SURVIVAL OF THE FITTEST, that Darwinian credo, captures the state of the retail industry. In February, Borders--which has been in business since 1933, employs 17,500 people, and generated $2.8 billion in 2009 (its last fiscal year)--filed for Chapter 11 bankruptcy protection; the company planned to close about 30 percent of its stores and shift its focus to e-books and non-book products. In April, Dish Networks successfully bid $320 million to acquire the assets of Blockbuster, which was founded in 1985, operated more than 3,000 stores, had 125,000 movie and game titles, and served 50 million consumers a year. Other well-known brands, such as Macy's, Radio Shack, and Rite Aid, have struggled and have been linked recently to possible bankruptcy filings.
So, why are so many longstanding brands teetering on the brink of oblivion? Quite simply, the continued growth of e-commerce has dramatically changed how products are marketed, sold, and serviced. U.S. e-commerce sales grew by 12.6 percent, to $176 billion, in 2010, after an 11 percent increase in 2009, according to Forrester. Sales are expected to reach $279 billion in 2015, the research firm projects. In addition to gaining ground on brick-and-mortar options, e-commerce is changing how companies communicate with customers and what level of service is expected before, during, and after a sale.
While corporations like Borders and Blockbuster have stumbled during the transition from traditional retailing to ecommerce, other enterprises have thrived. Businesses such as Amazon.com, Cabela's, Consumersearch.com, Dell, Drugstore.com, Fogdog Sports, Lands' End, and South Cypress have raised the e-commerce bar. By interacting with consumers using simple presentations, product ratings and reviews, personalization, and consistently high-quality customer service, those companies have increased closure rates, grown their average sales size, expanded customer purchase frequency, and streamlined operations. As a result, businesses are thriving, not merely surviving.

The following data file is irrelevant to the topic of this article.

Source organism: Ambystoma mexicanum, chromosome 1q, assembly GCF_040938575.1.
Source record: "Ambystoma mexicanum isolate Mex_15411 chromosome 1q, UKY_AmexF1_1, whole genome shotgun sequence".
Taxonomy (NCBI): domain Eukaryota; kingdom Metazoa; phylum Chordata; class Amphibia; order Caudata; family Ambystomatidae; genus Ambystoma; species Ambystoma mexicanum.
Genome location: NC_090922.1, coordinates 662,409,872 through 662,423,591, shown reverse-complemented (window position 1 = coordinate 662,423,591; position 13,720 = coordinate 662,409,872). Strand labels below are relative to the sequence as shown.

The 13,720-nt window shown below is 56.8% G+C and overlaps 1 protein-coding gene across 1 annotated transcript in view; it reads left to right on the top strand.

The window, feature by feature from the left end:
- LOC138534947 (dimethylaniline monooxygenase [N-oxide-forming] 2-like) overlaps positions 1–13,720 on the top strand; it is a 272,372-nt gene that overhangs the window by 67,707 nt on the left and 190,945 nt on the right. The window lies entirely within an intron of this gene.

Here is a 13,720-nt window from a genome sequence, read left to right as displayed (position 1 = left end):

a simple premise
In trying to deliver a positive online browsing and buying experience, where should a company start? "Consumers will not spend a lot of time sifting through long, complex sets of hyperlinks," says Gene Alvarez, a vice president at Gartner CRM Research. "They want to find the data they desire quickly and easily."
As a result, a major challenge that merchants face is taking their often-complex inventory and presenting it to customers in a simple way. In general, companies should boil down all of their wares, so they are displayed in a click or two. This process involves developing smart interfaces and search tools that help customers find what they want fast--ideally even better than any sales clerk could have. For instance, on the Fogdog Sports Web site, a consumer can go from the main page to half-finger football offensive lineman gloves in one click.
Such simplicity needs to extend to other areas, such as the checkout process. One reason for Amazon.com's success has been its 1-Click checkout. Once activated, customers can associate payment methods with a shipping address and complete purchases without having to fill out their name, address, and credit card details. The company extended that idea with its PayPhrase system, which lets shoppers enter a unique phrase and four-digit PIN to complete a transaction. With that system, shoppers don't have to be signed into the site with an Amazon account, a step that is necessary with 1-Click.
Drugstore.com has taken this concept and applied it to coupons. Its customers can clip, click, and save quickly. As a customer hits the Buy button, a coupon's value is automatically added to the shopping cart. Special promotion codes do not have to be entered.
MAKING THE MOST OF ANALYTICS E-commerce retailers now can collect oodles of information about online interactions. …